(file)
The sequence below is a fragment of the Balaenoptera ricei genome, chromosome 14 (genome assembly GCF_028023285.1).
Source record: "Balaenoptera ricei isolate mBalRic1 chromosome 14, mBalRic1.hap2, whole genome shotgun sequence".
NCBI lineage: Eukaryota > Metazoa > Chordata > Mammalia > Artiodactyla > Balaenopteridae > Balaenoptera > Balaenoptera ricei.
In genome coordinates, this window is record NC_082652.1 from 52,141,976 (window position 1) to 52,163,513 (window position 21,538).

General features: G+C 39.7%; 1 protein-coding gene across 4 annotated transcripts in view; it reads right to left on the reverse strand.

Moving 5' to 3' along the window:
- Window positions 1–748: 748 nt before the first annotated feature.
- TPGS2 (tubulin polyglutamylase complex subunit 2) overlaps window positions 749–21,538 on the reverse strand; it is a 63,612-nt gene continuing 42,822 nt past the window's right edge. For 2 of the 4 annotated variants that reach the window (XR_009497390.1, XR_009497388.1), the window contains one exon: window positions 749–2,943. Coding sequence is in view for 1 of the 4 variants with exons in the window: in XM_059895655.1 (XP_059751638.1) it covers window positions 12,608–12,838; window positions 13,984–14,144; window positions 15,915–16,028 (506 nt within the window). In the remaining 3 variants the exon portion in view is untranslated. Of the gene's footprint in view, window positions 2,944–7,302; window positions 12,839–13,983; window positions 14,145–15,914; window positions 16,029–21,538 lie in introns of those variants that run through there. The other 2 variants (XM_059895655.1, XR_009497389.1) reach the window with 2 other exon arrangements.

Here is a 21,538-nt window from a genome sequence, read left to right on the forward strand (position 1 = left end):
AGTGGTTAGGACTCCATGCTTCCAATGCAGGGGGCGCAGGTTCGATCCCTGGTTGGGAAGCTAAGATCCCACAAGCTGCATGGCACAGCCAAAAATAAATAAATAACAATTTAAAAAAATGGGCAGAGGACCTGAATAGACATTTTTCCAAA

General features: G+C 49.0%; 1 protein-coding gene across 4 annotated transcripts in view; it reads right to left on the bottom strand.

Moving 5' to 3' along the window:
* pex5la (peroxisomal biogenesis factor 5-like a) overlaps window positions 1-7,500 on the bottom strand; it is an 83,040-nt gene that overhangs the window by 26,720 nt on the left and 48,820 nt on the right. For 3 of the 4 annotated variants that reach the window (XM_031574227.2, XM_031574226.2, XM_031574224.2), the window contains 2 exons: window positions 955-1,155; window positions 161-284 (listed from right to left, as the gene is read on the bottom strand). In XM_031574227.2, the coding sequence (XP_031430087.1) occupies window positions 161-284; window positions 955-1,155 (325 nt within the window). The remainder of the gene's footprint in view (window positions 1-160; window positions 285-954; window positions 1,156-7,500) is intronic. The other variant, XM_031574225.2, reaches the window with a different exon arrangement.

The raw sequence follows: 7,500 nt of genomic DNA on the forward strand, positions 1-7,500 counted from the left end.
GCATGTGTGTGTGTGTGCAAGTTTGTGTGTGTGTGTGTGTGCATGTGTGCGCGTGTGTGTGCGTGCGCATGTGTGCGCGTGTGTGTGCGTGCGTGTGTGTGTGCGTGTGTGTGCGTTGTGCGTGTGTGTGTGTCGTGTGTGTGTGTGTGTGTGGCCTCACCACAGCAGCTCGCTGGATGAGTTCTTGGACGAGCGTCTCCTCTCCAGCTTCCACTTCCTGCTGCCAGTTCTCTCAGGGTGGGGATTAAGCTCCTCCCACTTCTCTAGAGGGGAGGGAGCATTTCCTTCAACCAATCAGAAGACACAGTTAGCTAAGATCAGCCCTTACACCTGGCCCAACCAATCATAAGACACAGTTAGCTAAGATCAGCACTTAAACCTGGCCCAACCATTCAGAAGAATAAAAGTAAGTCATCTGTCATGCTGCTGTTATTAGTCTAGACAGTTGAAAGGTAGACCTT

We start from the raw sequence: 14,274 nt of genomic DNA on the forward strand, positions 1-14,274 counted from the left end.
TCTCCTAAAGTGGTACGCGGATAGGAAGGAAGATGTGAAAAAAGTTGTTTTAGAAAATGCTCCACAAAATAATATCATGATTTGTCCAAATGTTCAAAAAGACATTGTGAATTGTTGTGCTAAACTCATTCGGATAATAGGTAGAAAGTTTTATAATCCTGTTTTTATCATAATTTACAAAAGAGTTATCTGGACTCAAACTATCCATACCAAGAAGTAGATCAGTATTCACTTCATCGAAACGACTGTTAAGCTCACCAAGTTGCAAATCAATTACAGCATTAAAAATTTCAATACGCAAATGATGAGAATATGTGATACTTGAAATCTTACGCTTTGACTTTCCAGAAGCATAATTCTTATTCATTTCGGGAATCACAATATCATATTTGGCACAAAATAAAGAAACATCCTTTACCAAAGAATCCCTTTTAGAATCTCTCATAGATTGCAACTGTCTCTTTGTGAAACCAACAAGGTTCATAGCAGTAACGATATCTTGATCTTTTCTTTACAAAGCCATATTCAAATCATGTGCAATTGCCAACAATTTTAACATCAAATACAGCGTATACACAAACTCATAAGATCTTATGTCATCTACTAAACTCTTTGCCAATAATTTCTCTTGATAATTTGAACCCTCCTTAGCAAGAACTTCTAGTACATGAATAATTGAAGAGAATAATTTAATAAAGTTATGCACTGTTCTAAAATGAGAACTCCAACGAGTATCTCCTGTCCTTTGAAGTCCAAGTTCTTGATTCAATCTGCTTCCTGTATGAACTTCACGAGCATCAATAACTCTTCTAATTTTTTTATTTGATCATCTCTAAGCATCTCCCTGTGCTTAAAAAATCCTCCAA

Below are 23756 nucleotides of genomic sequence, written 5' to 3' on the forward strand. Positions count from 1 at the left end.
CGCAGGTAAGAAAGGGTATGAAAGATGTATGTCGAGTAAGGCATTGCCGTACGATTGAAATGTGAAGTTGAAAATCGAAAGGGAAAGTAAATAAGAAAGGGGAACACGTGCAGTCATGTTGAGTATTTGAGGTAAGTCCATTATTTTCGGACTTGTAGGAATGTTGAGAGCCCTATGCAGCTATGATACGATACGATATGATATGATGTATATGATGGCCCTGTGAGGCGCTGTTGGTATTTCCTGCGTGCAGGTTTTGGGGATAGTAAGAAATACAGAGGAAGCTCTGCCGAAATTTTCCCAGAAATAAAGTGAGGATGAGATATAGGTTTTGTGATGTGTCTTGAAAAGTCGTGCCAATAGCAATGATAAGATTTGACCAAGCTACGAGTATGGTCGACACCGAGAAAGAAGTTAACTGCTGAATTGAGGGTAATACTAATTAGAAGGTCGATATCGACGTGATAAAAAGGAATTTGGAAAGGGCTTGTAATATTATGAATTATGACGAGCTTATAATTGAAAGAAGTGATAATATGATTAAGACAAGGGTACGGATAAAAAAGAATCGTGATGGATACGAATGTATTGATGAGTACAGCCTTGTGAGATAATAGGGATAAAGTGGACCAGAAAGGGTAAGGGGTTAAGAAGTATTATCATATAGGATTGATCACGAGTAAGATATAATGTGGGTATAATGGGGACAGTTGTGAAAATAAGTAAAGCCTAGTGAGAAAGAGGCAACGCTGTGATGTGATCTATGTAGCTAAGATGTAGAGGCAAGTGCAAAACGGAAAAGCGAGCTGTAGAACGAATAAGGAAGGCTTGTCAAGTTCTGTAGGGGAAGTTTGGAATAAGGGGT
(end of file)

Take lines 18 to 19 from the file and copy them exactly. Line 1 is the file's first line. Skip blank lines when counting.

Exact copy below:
Below are 23756 nucleotides of genomic sequence, written 5' to 3' on the forward strand. Positions count from 1 at the left end.
CGCAGGTAAGAAAGGGTATGAAAGATGTATGTCGAGTAAGGCATTGCCGTACGATTGAAATGTGAAGTTGAAAATCGAAAGGGAAAGTAAATAAGAAAGGGGAACACGTGCAGTCATGTTGAGTATTTGAGGTAAGTCCATTATTTTCGGACTTGTAGGAATGTTGAGAGCCCTATGCAGCTATGATACGATACGATATGATATGATGTATATGATGGCCCTGTGAGGCGCTGTTGGTATTTCCTGCGTGCAGGTTTTGGGGATAGTAAGAAATACAGAGGAAGCTCTGCCGAAATTTTCCCAGAAATAAAGTGAGGATGAGATATAGGTTTTGTGATGTGTCTTGAAAAGTCGTGCCAATAGCAATGATAAGATTTGACCAAGCTACGAGTATGGTCGACACCGAGAAAGAAGTTAACTGCTGAATTGAGGGTAATACTAATTAGAAGGTCGATATCGACGTGATAAAAAGGAATTTGGAAAGGGCTTGTAATATTATGAATTATGACGAGCTTATAATTGAAAGAAGTGATAATATGATTAAGACAAGGGTACGGATAAAAAAGAATCGTGATGGATACGAATGTATTGATGAGTACAGCCTTGTGAGATAATAGGGATAAAGTGGACCAGAAAGGGTAAGGGGTTAAGAAGTATTATCATATAGGATTGATCACGAGTAAGATATAATGTGGGTATAATGGGGACAGTTGTGAAAATAAGTAAAGCCTAGTGAGAAAGAGGCAACGCTGTGATGTGATCTATGTAGCTAAGATGTAGAGGCAAGTGCAAAACGGAAAAGCGAGCTGTAGAACGAATAAGGAAGGCTTGTCAAGTTCTGTAGGGGAAGTTTGGAATAAGGGGT